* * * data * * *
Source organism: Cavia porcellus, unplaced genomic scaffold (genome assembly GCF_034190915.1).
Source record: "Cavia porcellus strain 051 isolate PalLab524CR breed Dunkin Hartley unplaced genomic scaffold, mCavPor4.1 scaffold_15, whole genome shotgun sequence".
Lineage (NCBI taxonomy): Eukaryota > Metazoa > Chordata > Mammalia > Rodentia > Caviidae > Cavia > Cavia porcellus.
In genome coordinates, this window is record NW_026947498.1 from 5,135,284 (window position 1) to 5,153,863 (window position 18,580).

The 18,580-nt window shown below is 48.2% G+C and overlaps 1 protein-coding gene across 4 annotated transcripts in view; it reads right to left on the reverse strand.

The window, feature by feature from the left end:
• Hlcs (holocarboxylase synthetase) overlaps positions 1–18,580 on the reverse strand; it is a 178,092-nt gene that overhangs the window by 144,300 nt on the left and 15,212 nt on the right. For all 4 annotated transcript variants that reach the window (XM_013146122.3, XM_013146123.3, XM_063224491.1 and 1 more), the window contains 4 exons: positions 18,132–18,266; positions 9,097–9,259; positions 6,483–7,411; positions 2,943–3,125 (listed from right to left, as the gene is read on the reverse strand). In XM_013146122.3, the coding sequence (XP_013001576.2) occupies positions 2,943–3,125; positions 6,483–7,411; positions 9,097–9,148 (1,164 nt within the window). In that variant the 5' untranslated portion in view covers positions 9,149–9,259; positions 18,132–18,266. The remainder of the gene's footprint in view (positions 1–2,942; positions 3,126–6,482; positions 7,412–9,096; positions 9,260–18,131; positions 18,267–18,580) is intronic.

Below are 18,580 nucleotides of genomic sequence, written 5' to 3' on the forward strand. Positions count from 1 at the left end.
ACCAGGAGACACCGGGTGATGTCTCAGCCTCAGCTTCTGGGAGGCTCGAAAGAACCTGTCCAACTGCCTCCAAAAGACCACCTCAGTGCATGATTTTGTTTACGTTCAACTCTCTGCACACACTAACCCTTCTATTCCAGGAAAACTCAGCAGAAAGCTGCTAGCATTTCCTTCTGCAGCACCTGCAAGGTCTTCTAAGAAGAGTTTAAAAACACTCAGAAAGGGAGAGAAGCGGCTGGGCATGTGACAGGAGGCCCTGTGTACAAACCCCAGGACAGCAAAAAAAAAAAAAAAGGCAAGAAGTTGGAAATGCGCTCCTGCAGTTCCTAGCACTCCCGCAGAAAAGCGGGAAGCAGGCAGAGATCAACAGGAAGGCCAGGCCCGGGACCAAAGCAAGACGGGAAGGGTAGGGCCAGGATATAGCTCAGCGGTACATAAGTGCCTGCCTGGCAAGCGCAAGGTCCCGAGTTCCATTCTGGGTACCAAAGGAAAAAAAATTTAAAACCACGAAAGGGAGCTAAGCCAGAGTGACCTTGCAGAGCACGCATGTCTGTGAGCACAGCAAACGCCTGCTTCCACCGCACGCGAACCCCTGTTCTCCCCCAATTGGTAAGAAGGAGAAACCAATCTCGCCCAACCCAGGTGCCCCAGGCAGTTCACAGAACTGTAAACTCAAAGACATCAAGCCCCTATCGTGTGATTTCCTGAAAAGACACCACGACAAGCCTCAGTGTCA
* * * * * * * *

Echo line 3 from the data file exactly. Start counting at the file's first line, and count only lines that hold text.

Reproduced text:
Lineage (NCBI taxonomy): Eukaryota > Metazoa > Chordata > Mammalia > Rodentia > Caviidae > Cavia > Cavia porcellus.